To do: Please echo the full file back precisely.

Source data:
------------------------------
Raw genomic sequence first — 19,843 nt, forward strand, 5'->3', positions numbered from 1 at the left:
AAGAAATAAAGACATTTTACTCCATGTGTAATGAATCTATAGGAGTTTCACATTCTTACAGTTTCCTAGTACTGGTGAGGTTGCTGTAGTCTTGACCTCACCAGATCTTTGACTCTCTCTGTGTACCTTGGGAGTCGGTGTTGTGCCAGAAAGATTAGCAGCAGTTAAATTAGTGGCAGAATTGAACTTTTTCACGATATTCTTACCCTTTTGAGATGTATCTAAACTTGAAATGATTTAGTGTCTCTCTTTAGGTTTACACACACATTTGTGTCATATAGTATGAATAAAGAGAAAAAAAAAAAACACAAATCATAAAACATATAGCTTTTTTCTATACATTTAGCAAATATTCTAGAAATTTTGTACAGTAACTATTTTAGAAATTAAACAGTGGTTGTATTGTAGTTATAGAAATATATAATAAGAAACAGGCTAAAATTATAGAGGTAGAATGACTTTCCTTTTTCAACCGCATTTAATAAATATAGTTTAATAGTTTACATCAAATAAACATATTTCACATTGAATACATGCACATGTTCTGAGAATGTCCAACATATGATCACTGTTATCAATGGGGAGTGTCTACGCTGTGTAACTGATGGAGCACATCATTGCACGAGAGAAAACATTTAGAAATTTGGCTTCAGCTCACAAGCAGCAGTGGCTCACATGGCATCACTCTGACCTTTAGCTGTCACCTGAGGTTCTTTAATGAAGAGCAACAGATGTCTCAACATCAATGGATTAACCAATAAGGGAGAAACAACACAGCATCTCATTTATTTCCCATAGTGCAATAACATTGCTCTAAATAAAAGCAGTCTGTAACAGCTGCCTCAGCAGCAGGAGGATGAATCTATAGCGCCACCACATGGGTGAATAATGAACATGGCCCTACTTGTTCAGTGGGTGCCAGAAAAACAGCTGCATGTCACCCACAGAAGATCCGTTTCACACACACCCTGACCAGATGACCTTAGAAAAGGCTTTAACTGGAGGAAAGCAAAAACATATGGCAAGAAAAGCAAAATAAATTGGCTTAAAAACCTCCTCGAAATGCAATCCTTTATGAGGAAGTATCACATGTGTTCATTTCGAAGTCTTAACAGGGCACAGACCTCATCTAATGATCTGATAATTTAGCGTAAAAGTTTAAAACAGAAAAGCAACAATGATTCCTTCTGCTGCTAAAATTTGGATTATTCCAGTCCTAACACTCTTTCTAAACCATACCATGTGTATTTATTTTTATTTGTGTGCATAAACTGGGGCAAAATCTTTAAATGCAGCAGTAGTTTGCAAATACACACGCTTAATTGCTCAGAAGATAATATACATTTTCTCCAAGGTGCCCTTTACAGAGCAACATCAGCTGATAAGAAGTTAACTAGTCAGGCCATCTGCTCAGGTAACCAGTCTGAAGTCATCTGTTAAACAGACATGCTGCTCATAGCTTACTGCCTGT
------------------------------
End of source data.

Raw genomic sequence first — 19,843 nt, forward strand, 5'->3', positions numbered from 1 at the left:
AAGAAATAAAGACATTTTACTCCATGTGTAATGAATCTATAGGAGTTTCACATTCTTACAGTTTCCTAGTACTGGTGAGGTTGCTGTAGTCTTGACCTCACCAGATCTTTGACTCTCTCTGTGTACCTTGGGAGTCGGTGTTGTGCCAGAAAGATTAGCAGCAGTTAAATTAGTGGCAGAATTGAACTTTTTCACGATATTCTTACCCTTTTGAGATGTATCTAAACTTGAAATGATTTAGTGTCTCTCTTTAGGTTTACACACACATTTGTGTCATATAGTATGAATAAAGAGAAAAAAAAAAAACACAAATCATAAAACATATAGCTTTTTTCTATACATTTAGCAAATATTCTAGAAATTTTGTACAGTAACTATTTTAGAAATTAAACAGTGGTTGTATTGTAGTTATAGAAATATATAATAAGAAACAGGCTAAAATTATAGAGGTAGAATGACTTTCCTTTTTCAACCGCATTTAATAAATATAGTTTAATAGTTTACATCAAATAAACATATTTCACATTGAATACATGCACATGTTCTGAGAATGTCCAACATATGATCACTGTTATCAATGGGGAGTGTCTACGCTGTGTAACTGATGGAGCACATCATTGCACGAGAGAAAACATTTAGAAATTTGGCTTCAGCTCACAAGCAGCAGTGGCTCACATGGCATCACTCTGACCTTTAGCTGTCACCTGAGGTTCTTTAATGAAGAGCAACAGATGTCTCAACATCAATGGATTAACCAATAAGGGAGAAACAACACAGCATCTCATTTATTTCCCATAGTGCAATAACATTGCTCTAAATAAAAGCAGTCTGTAACAGCTGCCTCAGCAGCAGGAGGATGAATCTATAGCGCCACCACATGGGTGAATAATGAACATGGCCCTACTTGTTCAGTGGGTGCCAGAAAAACAGCTGCATGTCACCCACAGAAGATCCGTTTCACACACACCCTGACCAGATGACCTTAGAAAAGGCTTTAACTGGAGGAAAGCAAAAACATATGGCAAGAAAAGCAAAATAAATTGGCTTAAAAACCTCCTCGAAATGCAATCCTTTATGAGGAAGTATCACATGTGTTCATTTCGAAGTCTTAACAGGGCACAGACCTCATCTAATGATCTGATAATTTAGCGTAAAAGTTTAAAACAGAAAAGCAACAATGATTCCTTCTGCTGCTAAAATTTGGATTATTCCAGTCCTAACACTCTTTCTAAACCATACCATGTGTATTTATTTTTATTTGTGTGCATAAACTGGGGCAAAATCTTTAAATGCAGCAGTAGTTTGCAAATACACACGCTTAATTGCTCAGAAGATAATATACATTTTCTCCAAGGTGCCCTTTACAGAGCAACATCAGCTGATAAGAAGTTAACTAGTCAGGCCATCTGCTCAGGTAACCAGTCTGAAGTCATCTGTTAAACAGACATGCTGCTCATAGCTTACTGCCTGT